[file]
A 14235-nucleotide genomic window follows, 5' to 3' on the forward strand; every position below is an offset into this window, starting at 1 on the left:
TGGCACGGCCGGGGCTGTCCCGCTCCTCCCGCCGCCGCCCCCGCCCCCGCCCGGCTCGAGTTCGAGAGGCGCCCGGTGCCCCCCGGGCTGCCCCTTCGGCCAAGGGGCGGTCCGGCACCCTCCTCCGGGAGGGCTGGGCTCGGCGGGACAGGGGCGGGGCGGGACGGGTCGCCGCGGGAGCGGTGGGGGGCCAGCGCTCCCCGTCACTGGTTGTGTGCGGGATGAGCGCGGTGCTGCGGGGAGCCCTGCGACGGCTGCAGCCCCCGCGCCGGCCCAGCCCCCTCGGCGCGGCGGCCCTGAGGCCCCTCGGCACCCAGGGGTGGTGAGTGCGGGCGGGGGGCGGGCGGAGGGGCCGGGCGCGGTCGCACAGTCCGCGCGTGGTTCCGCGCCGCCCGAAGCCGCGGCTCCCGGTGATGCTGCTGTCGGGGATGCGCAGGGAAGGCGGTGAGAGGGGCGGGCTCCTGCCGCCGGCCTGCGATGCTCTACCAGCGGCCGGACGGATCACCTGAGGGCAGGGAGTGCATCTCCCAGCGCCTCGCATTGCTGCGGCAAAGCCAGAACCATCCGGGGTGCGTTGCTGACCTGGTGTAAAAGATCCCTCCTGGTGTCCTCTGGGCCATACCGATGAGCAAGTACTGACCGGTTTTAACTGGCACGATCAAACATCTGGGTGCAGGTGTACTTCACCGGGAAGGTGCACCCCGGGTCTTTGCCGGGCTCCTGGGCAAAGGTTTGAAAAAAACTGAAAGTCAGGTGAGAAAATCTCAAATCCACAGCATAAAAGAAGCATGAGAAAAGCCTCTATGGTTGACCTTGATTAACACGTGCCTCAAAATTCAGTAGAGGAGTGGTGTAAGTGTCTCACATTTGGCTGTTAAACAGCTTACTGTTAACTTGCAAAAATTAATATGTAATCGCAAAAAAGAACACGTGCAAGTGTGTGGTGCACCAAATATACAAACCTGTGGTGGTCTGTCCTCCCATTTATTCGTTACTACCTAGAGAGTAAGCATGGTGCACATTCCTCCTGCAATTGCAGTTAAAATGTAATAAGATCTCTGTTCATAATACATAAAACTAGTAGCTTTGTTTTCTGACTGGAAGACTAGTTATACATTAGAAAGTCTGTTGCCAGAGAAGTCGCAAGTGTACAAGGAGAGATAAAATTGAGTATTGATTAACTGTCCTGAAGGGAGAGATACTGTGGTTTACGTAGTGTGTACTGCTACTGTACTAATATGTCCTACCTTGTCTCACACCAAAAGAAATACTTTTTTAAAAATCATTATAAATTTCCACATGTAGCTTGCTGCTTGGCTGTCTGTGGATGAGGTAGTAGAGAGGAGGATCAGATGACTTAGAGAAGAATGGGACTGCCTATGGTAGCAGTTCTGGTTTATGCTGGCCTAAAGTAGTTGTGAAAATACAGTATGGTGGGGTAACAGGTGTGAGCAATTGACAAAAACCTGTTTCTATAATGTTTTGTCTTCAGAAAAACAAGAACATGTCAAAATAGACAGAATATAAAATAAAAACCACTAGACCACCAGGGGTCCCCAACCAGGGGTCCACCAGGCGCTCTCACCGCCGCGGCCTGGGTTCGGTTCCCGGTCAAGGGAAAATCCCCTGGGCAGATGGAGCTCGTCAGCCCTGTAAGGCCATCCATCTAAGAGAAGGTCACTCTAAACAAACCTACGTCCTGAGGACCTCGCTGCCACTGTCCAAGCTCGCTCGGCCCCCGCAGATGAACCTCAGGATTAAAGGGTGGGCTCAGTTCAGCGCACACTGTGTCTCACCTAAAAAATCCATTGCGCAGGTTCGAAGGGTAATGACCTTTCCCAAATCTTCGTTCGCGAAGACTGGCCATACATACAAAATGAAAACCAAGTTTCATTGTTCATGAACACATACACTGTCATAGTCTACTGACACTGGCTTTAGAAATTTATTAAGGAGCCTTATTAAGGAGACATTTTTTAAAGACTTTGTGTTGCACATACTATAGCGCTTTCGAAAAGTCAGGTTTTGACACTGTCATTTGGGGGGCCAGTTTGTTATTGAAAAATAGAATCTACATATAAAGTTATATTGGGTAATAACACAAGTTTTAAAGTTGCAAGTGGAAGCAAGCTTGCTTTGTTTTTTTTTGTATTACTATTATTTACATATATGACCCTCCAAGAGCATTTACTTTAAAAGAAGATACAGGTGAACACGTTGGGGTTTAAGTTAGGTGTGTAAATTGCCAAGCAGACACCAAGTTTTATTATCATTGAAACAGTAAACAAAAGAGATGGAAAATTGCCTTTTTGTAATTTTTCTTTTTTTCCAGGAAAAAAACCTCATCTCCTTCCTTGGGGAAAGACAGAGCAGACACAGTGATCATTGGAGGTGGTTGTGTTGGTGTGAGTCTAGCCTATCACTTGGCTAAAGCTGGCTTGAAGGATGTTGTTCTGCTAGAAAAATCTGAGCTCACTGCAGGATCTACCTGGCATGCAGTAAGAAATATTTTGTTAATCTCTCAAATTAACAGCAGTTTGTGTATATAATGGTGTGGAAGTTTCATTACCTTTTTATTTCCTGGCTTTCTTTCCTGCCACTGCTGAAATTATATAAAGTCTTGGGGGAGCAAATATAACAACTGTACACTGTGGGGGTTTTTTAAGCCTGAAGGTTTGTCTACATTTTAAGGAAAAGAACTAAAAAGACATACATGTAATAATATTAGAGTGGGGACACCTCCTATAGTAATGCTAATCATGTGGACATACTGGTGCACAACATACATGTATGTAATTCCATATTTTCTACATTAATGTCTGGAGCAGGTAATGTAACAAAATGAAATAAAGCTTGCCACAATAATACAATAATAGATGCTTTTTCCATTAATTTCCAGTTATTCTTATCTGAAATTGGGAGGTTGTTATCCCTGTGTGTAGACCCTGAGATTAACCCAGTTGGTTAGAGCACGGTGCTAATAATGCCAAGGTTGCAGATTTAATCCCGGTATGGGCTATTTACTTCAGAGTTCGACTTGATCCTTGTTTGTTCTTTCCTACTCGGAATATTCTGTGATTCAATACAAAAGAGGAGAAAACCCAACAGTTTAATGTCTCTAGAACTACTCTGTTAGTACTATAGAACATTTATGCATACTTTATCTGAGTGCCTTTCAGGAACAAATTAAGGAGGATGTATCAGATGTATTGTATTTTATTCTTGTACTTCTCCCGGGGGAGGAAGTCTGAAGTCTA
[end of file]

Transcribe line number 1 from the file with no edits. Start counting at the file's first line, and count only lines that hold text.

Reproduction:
A 14235-nucleotide genomic window follows, 5' to 3' on the forward strand; every position below is an offset into this window, starting at 1 on the left: